Presentations Donlan, C. Josh. 2008. (Title Not Provided). World Conservation Union Congress. Barcelona, Spain.
Report or White Paper Donlan, C. Josh; Wilcox, Chris. 2009. Maximizing return on investments for island restoration and seabird conservation in southeast Alaska, USA and British Columbia, Canada. Advanced Conservation Strategies. Pages 1-31.
Report or White Paper Donlan, C. Josh; Wilcox, Chris; Mandel, James; Rodriquez, L. 2009. Opportunities for using debt investment to link livelihood improvement and environmental conservation initiatives: A case study examining the tropical Pacific. Advanced Conservation Strategies. Pages 1-35.
Presentations Donlan, C. Josh. 2009. (Title Not Provided). U.S. Fish and Wildlife Service. Washington DC.
Presentations Donlan, C. Josh. 2009. (Title Not Provided). Amherst College. Massachusetts, USA.
Journal Article Donlan, C. Josh; Mandel, James; Wilcox, Chris. 2009. Why environmentalism needs high finance. SEED Magazine. Vol: 22. Pages 53-55.
Presentations Donlan, C. Josh. 2010. (Title Not Provided). Brown University. Rhode Island, USA.
Presentations Donlan, C. Josh. 2010. (Title Not Provided). Annual meeting of the Society for Conservation Biology. Alberta, Canada.
Presentations Donlan, C. Josh. 2010. (Title Not Provided). 30th Annual Sea Turtle Symposium. Goa, India.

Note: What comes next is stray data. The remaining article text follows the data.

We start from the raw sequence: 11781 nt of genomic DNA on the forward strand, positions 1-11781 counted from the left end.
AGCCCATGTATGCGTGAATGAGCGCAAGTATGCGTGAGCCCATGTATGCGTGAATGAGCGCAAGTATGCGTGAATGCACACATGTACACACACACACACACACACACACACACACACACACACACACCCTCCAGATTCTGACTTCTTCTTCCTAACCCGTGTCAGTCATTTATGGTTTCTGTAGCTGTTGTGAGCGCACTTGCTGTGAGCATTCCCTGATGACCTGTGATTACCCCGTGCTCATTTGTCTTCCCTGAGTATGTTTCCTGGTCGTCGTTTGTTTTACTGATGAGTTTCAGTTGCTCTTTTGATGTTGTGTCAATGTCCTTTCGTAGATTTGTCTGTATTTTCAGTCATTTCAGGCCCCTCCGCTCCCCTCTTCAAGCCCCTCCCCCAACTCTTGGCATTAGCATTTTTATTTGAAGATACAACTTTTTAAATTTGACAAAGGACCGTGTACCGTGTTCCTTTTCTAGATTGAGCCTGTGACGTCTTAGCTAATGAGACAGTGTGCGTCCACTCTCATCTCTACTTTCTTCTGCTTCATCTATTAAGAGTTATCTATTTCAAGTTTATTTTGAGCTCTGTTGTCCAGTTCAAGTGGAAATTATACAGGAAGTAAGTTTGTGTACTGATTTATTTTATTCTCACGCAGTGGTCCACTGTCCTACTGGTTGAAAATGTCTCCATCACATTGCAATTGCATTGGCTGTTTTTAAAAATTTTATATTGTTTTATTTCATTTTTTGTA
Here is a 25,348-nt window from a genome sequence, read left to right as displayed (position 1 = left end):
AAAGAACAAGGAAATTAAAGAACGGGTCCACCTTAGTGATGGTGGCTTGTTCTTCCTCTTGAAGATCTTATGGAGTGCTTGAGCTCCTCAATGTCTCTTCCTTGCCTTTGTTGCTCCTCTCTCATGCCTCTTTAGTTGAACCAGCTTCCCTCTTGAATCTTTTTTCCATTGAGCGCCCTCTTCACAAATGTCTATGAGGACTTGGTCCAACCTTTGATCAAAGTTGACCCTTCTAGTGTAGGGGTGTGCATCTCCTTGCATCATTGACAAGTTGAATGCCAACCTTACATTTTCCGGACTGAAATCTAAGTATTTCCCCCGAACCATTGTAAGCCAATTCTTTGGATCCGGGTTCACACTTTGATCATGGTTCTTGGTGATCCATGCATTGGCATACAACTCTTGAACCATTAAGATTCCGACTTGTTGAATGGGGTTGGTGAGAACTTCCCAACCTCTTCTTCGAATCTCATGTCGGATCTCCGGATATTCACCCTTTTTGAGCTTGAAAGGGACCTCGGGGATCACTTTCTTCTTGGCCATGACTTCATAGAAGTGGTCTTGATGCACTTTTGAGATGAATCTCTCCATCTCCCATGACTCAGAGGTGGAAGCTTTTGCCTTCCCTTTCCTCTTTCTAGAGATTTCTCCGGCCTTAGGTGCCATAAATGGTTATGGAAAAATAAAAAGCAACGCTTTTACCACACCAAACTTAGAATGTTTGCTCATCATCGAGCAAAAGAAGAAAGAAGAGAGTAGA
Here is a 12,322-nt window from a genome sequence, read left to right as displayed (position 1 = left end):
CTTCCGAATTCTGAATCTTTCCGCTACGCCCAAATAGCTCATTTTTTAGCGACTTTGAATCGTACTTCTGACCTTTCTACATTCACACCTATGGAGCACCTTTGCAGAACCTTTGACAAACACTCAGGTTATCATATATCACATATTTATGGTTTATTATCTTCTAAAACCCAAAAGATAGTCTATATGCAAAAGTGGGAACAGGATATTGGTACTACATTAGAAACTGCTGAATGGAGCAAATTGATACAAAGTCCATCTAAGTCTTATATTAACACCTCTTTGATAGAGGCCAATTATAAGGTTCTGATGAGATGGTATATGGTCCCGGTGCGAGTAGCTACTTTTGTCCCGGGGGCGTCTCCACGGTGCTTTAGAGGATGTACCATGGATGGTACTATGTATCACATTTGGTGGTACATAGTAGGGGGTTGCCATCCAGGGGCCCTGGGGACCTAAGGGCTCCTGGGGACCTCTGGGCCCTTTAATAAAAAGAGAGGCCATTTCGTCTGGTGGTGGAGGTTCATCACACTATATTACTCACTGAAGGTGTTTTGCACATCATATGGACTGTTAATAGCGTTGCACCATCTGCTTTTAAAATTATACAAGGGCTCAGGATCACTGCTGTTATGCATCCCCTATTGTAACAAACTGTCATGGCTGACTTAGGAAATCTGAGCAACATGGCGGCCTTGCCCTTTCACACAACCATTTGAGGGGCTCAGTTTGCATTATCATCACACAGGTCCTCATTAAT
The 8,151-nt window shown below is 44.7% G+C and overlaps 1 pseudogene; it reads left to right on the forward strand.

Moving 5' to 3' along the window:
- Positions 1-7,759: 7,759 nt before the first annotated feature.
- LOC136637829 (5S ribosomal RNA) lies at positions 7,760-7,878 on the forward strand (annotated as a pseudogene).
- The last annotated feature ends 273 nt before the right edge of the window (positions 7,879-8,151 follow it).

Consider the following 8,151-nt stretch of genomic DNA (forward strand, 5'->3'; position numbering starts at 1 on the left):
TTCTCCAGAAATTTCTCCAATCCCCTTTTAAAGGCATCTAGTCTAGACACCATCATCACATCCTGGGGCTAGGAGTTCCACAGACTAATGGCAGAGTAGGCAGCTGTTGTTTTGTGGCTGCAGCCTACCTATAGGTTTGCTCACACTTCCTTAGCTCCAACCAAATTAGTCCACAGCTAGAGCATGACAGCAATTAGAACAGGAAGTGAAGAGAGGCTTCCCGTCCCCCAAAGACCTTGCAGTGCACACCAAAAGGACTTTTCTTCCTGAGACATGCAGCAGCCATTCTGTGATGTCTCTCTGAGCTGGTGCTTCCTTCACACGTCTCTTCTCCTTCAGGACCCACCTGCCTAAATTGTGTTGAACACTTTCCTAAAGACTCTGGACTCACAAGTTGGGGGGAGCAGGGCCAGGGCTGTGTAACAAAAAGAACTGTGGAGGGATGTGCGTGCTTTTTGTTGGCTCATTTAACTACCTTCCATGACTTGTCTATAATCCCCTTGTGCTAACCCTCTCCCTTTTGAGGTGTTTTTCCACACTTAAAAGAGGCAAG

Presentations Donlan, C. Josh. 2010. (Title Not Provided). The World Bank. Washington DC.
Presentations Donlan, C. Josh. 2010. (Title Not Provided). Ecosystem Market Conference.
Presentations Donlan, C. Josh. 2010. (Title Not Provided). Marketplace of innovative financial solutions for development (World Bank, Bill & Melinda Gates Foundation, and Agence Française de Développement). Paris, France.
Presentations Donlan, C. Josh. 2010. (Title Not Provided). Texas A&M University.
Journal Article Donlan, C. Josh; Wingfield, Dana; Crowder, Larry B.; Wilcox, Chris. 2010. Using expert opinion surveys to rank threats to endangered species: A case study with sea turtles. Conservation Biology.
Journal Article Lavers, Jennifer; Wilcox, Chris; Donlan, C. Josh. 2010. Bird demographic responses to predator removal programs. Biological Invasions. Vol: 12. Pages 3839-3859.
Journal Article Mandel, James; Donlan, C. Josh; Wilcox, Chris; Cudney-Bueno, Richard; Pascoe, Sean; Tulchin, Drew. 2009. Debt investment as a tool for value transfer in biodiversity conservation. Conservation Letters. Vol: 2(5). Blackwell Publishing. Pages 233-239.
Journal Article Mandel, James; Donlan, C. Josh; Armstrong, Jonathan. 2010. A derivative approach to endangered species conservation. Frontiers in Ecology and the Environment. Vol: 8(1). Pages 44-49.
Journal Article Pascoe, Sean; Wilcox, Chris; Donlan, C. Josh. 2011. Biodiversity offsets: A cost-effective interim solution to seabird bycatch in fisheries?. PLoS ONE. Vol: 6(10). Pages e25762-e25762. (Online version)
Journal Article Wilcox, Chris; Donlan, C. Josh. 2007. Resolving economic inefficiencies: Compensatory mitigation as a solution to fisheries bycatch-biodiversity conservation conflicts. Frontiers in Ecology and the Environment. Vol: 5(6). Pages 325-331.
Journal Article Wilcox, Chris; Donlan, C. Josh. 2009. Need for a clear and fair evaluation of biodiversity offsets for fisheries bycatch. Conservation Biology. Vol: 23(3). Pages 770 - 772.